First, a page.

I'll watch out for that 'guy named Doc' in all my future poker games!  Now, what brought you to blogging?

I needed a vehicle for expressing myself through writing.


How did you decide upon the name "The Alchemist's Pillow"?

It sort of came to me one day while running. As I don’t dream (or remember my dreams), I daydream; ‘directed dreaming’, I call it. Running was a way into that part of me. A pillow is the seat of dreams.

As for the alchemy, I like it as a metaphor for what we need to do with the world around us. Mary Oliver works alchemy in that she turns base materials around us into gold. Art does that in general. Also, alchemy, can be viewed as a failed enterprise, founded on a fallacy. Yet, from alchemy humanity developed much science, philosophy, literature, medicine. Reaping fruits from one failure after another is essential to human progress and individual spiritual development. Churchill said that “success is going from failure to failure without ever losing your enthusiasm”.



What is the significance of the blue elephant as your avatar?

I would like to know that myself. It came to me on one of those daydreaming runs and I feel that the lapis lazuli elephant chose me. One of my goals in starting the blog was to find out why.


What keeps you blogging?

Without doubt, the community of blog friends that has developed. This was a rich, amazing, surprising, stimulating and very, very satisfying discovery. A game changer really.


What have you learned from the experience of blogging?

Personally, that I want and need to write poems. Generally, that there are so many fine souls out there aching to engage in the kind of dialogue and multi-throated conversation that blogging allows.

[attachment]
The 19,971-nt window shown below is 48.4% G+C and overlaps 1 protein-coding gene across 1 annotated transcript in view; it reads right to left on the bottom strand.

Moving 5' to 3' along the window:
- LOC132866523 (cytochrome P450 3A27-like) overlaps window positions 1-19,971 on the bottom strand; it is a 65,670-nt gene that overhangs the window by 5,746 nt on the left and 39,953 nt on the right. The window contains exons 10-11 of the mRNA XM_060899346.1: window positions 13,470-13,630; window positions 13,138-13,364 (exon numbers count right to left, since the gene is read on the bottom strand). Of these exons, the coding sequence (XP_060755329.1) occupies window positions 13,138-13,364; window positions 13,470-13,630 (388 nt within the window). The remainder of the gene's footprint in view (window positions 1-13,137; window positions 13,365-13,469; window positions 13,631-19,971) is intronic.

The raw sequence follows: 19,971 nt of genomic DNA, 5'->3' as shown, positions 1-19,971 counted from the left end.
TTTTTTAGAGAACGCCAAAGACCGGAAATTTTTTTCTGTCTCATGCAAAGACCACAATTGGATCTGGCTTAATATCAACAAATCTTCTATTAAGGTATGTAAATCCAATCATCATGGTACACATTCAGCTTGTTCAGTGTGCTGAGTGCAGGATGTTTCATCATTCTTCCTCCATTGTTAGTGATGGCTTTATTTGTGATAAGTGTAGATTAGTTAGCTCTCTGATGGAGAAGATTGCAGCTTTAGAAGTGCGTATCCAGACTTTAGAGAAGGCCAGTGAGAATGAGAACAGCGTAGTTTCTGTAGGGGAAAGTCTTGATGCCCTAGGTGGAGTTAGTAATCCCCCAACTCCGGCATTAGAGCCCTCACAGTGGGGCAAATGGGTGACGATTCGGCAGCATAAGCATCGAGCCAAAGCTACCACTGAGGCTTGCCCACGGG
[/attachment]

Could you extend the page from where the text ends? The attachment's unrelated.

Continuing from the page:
What is one thing about you that would surprise the readers of your blog?

People seem to be surprised when they learn that I have a degree in mathematics or that I worked as a teamster loading and unloading trucks for nine years.


What is your favorite word?

Hhhhmmmm… serendipity and synchronicity. In Spanish, simple rich words like amigo, alma (soul), abuela (grandmother).




What is your least favorite word?   No.


What turns you on creatively, spiritually, or emotionally?

Immersing myself in beauty in all its form; art, poetry, music, mainly jazz, but many others.


What turns you off?   Bigotry, chauvinism.


What sound or noise do you love?

The sound of water … how it babbles in a stream, murmurs in the sea, splashes in a city fountain, gurgles in a water fountain.


What sound or noise do you hate?

The blasted motorcycles ridden by so many kids here in Spain. Urrggghh!


What question have I neglected to ask that would give readers even more insight into who you are?

Have you actually read all those writers that you are continuously citing and quoting?


What is the answer to that question?   No, but I’m getting there.

~~~~~~~~~

Thank you Lorenzo.  It's been a delight to work with you on this project and to better know the man behind the blog. 

Do check back after you leave a comment; Lorenzo will be responding to your comments here.  To enjoy Lorenzo's blog, The Alchemist's Pillow click  here.



34 comments:

  1. A truly wonderful interview, Bonnie! I love Lorenzo's blog, and have been reading it for a while now. His poetry is some of the most impressive I've found yet in cyberspace. A modest, generous, creative and extremely likeable man, with a great gift for words.

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  2. nice. lorenzo is the bomb. i have an adventurous palate as well...love to try new things...was nice to get a bit more behind the scenes...love that you dont know about the elephant...smiles. great interview...

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  3. bonnie thanks for this excellent interview with someone i'd love to meet one day. lorenzo radiates qualities that i deeply admire! the greatest of which is presence of self. steven

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  4. How wonderful, Bonnie, to hear so much about Lorenzo.

    We meet Lorenzo in the blogosphere. Some of this knowledge we pick up in passing, but the fuller story - though of course never complete - comes out here in your interview.

    Thank you.